Niagara revisited!

THE DIVE OF TWO HALVES – Niagara revisited!

text by Pete Mesley and Dr Simon Mitchell

main photograph by Ed Jowett, Natural History, New Zealand.

This was my second expedition (first dive refer to O/N 2001 issue #66) to the HMS Niagara which sank off the east coast of New Zealand’s North Island near the Hen and Chicken Islands after striking a German mine in 1940. Her bullion room held over 7.5 tons of gold bullion!

Our crew consisted of Rex Tonks skipper and master chef of the mother ship Bluefin, Willie Heatley manned the eight metre surface support RIB and Geoff Payne was our support diver; a compact but highly efficient support team. Simon Mitchell and I were the bottom divers.

While anchored at the Hen and Chicken Islands Rex fed us like kings as we sheltered from continual frontal systems. Life was just fine! After day two a weather window opened and we headed out to the wreck site early Tuesday morning, 4 June.

The first half

Just below the surface Simon and I rechecked our gear before heading down the shot line. Descents are so important on deep dives, go too slow, you chew up all your bottom time. Descending too fast with some rebreathers doesn’t allow their scrubber enough ‘dwell time’ to extract the carbon dioxide out of your exhaled gas. Also your counterlung may have difficulty in equalising, making it difficult for you to take in a full breath.

It’s hard to explain the wonderful feeling as you descend the shot line, which vanishes into 120 metres, knowing at the end, is a world-class ocean liner waiting patiently for you!

At about 80 metres the wreck, lying on her port side, came into view. There was not a breath of current, and the visibility was truly astounding! – Simon just looked at me with those eyes which said, ‘This is unbelievable!’ On the surface things were a little different but down here the rain had stopped, the sun was out and there were two kids rearing to play! One of the first things I noticed was the abundance of fish life. As on my previous dive to the wreck, a huge school of kingies spiralled round us, just out of reach. A fantastic experience. We swam over the hull through schools of golden snapper toward the bow until we found the infamous hole that was blasted open in 1941 when salvagers Johnson and Williams made history by recovering 555 bars of gold. During the dive there is always that niggling thought ‘What if we come across one of the five bars of gold that were not recovered?’ The chances of finding a 25cm x 9cm bar amongst 14 thousand tonnes of shipwreck were a little optimistic to say the least! The hole’s walls had caved in. There were no recognisable features amongst the huge steel plates, metal girders and debris that hampered any penetration opportunities into the ripped apart bullion room area.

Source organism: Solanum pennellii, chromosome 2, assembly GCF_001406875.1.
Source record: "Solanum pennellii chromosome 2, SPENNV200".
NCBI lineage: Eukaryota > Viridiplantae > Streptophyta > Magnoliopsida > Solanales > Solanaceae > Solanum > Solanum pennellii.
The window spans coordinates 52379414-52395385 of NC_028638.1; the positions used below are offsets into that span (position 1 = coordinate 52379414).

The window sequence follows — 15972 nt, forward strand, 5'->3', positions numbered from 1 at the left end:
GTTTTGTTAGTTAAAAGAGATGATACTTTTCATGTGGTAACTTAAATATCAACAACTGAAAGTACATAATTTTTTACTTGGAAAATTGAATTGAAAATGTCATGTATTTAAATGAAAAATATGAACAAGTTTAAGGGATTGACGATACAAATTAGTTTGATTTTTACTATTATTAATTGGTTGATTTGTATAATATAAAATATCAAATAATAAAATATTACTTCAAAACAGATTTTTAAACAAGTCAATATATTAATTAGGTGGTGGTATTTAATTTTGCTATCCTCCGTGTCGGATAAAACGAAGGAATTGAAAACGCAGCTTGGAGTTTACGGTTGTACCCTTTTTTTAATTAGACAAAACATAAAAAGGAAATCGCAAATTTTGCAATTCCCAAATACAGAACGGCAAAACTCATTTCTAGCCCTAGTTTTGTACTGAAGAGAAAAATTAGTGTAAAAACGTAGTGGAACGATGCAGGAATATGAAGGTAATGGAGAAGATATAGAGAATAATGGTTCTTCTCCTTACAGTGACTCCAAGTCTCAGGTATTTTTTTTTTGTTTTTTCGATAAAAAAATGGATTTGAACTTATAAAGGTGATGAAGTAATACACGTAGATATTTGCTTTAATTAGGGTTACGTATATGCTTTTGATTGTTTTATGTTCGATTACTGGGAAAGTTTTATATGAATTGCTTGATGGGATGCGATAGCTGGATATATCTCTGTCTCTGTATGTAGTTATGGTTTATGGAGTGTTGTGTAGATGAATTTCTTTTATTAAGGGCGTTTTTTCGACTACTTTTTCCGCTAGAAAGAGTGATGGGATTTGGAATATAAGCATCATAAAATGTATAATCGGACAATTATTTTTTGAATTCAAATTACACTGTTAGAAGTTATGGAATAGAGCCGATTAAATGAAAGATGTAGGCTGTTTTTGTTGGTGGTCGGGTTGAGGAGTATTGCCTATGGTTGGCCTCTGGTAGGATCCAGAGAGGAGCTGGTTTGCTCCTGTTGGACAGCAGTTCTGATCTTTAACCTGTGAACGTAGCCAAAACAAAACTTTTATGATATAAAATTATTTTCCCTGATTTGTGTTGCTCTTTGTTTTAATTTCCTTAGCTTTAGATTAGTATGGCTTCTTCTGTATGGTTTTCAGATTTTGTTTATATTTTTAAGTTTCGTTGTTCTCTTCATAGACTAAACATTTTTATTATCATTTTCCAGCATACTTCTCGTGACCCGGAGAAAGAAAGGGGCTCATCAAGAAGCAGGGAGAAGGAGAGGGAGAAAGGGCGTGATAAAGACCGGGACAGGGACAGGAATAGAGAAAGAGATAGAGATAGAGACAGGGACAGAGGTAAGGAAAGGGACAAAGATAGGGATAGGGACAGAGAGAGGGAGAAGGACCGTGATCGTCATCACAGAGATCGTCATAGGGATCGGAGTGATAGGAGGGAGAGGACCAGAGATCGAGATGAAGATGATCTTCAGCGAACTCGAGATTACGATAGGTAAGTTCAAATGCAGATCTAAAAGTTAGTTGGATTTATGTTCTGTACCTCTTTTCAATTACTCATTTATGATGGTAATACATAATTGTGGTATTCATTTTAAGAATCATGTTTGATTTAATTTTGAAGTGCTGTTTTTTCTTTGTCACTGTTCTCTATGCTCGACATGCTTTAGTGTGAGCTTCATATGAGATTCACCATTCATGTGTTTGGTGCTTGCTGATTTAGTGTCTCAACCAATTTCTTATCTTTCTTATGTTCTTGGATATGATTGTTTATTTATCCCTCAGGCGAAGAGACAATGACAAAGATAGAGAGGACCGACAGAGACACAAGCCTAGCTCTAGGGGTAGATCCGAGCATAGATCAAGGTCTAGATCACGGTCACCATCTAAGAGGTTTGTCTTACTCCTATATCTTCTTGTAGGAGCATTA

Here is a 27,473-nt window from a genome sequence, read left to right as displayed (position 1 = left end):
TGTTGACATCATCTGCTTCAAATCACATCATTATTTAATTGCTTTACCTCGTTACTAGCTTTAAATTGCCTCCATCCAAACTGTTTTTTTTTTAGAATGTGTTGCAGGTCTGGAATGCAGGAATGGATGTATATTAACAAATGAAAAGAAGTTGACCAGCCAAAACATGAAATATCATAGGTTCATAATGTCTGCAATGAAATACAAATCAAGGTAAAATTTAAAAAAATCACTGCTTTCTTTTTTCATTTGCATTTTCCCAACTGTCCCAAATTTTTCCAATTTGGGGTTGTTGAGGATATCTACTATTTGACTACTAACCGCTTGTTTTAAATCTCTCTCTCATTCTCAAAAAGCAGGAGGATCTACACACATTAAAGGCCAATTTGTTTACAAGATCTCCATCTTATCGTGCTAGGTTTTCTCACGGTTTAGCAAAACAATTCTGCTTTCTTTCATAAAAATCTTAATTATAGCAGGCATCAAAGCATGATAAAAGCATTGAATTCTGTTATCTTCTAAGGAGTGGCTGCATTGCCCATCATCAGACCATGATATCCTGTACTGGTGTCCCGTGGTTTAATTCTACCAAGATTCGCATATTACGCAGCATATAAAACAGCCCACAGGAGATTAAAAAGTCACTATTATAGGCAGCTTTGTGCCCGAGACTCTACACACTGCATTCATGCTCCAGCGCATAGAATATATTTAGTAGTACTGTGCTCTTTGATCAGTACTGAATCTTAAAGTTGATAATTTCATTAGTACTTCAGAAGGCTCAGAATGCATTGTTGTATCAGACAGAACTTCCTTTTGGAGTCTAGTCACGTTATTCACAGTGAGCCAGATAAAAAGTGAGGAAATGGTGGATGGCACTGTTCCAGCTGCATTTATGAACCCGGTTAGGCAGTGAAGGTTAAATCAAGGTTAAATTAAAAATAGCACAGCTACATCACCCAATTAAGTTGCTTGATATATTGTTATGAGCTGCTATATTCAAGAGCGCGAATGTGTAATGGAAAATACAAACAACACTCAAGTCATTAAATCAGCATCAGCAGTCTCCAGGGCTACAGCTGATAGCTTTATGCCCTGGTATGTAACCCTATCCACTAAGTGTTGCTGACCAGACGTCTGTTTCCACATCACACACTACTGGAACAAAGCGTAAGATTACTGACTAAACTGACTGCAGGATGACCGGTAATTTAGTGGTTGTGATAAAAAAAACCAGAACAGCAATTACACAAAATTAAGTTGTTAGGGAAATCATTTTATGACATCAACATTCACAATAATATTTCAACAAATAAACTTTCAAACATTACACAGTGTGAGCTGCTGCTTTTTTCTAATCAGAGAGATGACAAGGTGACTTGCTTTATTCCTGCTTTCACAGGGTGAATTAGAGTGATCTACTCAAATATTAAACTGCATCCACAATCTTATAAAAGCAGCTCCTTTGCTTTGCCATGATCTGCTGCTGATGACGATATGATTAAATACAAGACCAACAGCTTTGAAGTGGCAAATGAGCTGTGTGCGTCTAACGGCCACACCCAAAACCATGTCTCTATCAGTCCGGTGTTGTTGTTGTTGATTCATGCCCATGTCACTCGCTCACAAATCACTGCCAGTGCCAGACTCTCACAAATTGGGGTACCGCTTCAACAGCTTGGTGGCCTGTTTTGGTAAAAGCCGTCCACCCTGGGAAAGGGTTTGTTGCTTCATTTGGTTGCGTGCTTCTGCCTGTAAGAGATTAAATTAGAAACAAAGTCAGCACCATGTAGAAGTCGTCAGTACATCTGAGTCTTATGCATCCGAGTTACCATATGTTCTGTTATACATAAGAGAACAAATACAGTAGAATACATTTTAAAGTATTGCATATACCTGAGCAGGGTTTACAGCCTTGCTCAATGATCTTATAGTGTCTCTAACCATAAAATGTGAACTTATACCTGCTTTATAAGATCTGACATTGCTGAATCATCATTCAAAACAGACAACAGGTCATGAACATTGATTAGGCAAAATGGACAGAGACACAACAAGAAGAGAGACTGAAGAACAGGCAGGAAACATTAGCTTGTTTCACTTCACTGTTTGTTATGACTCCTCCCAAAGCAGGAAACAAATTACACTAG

Just being there, swimming round the wreck was Simon’s and my ‘bar of gold’.

Before the dive we both looked at the ships plans and some pictures of the internals of this magnificent ship. She was so stately and luxurious she had been labelled the ‘Titanic of the Pacific’.

The details of a magnificent oval stain glass skylight drew our attention. It flooded natural light into the first class smoking room the first class accommodation block vestibule and the first class dining room. We looked at this detail and tried to imagine its beautiful elegance. We made it one of our objectives of the dive to see if it was still intact, I’m forever the optimist!

We discovered that the skylight was gone along with the promenade deck (B deck) and the shelter deck (C deck) which is where the first class accommodation was. Simon and I swam into the first class dining room through the oval skylight hole that was now the top deck. I recognised the sculptured columns and the moulded ceiling patterns. The tabletops had long since disintegrated leaving only their legs bolted to the floors. A ceiling fan hung by a cord. The once beautifully polished floor now laid at 90 degrees covered in a thin layer of silt. All the hand made chairs, table fittings, cutlery and crockery predictably lay in a huge pile of rubble on the ocean floor covered with over 61 years of silt and wreckage. Our time was up! Even with 25 minutes of bottom time it just shot by!

At the 80m stop on the shot line the view was amazing. I could see that the two upper decks had collapsed almost three quarters of the way towards the stern. Incredible!

At our scheduled 50 metre stop I popped my deco marker buoy and our drifting shot with bailout gas was deployed by our surface support.